“What’s the big deal about the swans?” is a question many people have asked this year.
Last week, the U.S. Department of Agriculture-Wildlife Services came to the North Webster Community Center to explain about the mute swans, an invasive species in Indiana.
Most of the swans that live year-round on our local lakes are mute swans. Swans native to the region, the trumpeter and the tundra, migrate through the area in the fall and spring and do not remain permanently on the lakes.
Though beautiful creatures that have no natural predators, they are native to Europe and Asia. They were released in the United States in the late 1800s as an ornamental species, but the damages they can cause to area lakes and streams can be anything but beautiful.
Billed as an educational presentation on mute swans, a standing room only crowd of more than 100 from Kosciusko, Noble and Whitley counties listened politely and intently to the information presented by Judy Loven, Dan Young and Carl Voglewede of the USDA. Also answering questions after the presentation were Adam Phelps, Bloomington, Indiana Department of Natural Resources biologist, and locally stationed DNR officer Lt. John Karris.
Unfortunately, mute swans can threaten humans, especially during the March through May nesting season. They endanger native wildlife and destroy fish habitats. A single swan is able to eat between 4 and 8 pounds of aquatic vegetation per day and in the process can uproot 20 pounds of plants. Also, mute swan manure is not good for water quality.
With a dramatic increase in population of up to 10 percent annually during the last couple of years in Indiana, some lakes, such as Backwater Lake, are experiencing real problems with a decrease in native wildlife and fish such as muskie and northern pike.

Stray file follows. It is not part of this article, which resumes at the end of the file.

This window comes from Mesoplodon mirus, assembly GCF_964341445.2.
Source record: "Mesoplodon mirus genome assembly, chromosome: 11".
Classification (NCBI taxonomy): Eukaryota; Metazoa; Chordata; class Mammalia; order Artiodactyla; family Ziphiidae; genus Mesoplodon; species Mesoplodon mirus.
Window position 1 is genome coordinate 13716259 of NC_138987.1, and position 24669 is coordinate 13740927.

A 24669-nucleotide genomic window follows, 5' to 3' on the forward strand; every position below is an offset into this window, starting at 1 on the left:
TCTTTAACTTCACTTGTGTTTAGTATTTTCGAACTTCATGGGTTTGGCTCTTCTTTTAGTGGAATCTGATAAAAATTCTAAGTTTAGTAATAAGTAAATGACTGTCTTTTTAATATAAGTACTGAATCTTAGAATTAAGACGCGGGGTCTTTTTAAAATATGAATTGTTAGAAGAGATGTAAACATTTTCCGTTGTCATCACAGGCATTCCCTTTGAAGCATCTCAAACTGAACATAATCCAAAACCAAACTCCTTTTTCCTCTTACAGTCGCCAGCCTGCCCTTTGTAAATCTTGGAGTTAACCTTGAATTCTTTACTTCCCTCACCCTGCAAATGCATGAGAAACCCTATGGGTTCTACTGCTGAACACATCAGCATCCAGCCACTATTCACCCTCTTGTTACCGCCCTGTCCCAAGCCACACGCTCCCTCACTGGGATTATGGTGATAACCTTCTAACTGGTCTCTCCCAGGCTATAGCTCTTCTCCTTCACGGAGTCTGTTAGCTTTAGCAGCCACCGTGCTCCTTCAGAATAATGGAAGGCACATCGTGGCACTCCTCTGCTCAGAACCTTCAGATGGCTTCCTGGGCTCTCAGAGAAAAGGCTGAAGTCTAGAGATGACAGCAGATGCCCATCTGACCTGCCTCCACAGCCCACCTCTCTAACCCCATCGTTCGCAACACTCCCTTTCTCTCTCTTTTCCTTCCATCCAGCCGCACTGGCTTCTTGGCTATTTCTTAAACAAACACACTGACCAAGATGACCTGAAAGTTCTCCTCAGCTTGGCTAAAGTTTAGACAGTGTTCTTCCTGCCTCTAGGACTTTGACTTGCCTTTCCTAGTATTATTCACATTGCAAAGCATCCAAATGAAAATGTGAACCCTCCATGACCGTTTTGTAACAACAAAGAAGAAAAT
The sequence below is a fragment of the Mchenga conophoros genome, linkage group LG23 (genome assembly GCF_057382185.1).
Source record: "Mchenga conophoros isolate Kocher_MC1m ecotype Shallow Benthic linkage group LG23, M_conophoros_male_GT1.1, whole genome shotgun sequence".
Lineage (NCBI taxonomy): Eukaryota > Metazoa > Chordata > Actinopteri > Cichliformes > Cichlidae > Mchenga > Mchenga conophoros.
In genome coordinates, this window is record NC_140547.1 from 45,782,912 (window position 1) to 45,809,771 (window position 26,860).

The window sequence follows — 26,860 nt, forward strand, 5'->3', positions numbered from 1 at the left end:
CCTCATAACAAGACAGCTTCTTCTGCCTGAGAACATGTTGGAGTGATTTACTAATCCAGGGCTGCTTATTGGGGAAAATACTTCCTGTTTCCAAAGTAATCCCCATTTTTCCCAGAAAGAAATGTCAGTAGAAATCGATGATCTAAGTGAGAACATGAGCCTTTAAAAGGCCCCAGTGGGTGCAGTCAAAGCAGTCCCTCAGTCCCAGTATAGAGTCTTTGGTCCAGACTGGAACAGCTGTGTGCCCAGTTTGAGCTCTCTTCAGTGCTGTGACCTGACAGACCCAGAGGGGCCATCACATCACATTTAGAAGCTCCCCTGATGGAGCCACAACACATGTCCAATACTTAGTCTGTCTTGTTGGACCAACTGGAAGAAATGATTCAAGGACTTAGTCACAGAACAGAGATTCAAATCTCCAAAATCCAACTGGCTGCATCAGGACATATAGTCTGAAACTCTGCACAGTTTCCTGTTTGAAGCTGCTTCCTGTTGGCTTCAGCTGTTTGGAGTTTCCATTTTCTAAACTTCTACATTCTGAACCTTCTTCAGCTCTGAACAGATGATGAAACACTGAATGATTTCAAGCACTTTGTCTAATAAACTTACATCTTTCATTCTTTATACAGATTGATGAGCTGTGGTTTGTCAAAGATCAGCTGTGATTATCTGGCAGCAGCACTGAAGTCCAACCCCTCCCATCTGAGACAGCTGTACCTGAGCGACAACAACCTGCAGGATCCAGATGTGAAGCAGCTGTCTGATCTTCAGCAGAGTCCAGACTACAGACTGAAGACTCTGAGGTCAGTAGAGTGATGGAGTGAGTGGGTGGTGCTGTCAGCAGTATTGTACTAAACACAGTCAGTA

“We are looking for a balanced way to control and manage mute swans, not completely destroy them. This will take time, but the process has been put in motion,” explained Loven. Population studies of mute swans are currently underway by the agriculture department in the Hoosier state. The information will be turned over to the state DNR, in charge of Indiana public waterways.
Organizations such as the National Audubon Society, Ducks Unlimited and the National Bird Conservatory are supportive of the mute swan population being managed to protect native species it was pointed out.
Many in the audience expressed frustration with the DNR permit process. The permit to kill mute swans is issued by the DNR to an individual, but it was suggested by Phelps and Karris groups or organizations, such as lake associations, back those getting the permits.
Several residents of Loon Lake commented they had an administrative judge overrule a permit to destroy mute swans and expressed frustration with the entire process.
Others in the audience objected to the manner of killing of mute swans. It was explained while their eggs can be addled or oiled, it is dangerous to approach a mute swan nest and killing the adults has proven a more effective way to control the population.
“What can we do about the mute swan problem?” asked Diana Castell, a Lake Wawasee resident. It was suggested to not only contact state legislators to voice a position on mute swans, but to report any incidents to the state DNR 24-hour hotline so a record is established. That number is 812-837-9536. To talk with the DNR Fish and Wildlife Division, call 317-232-4080.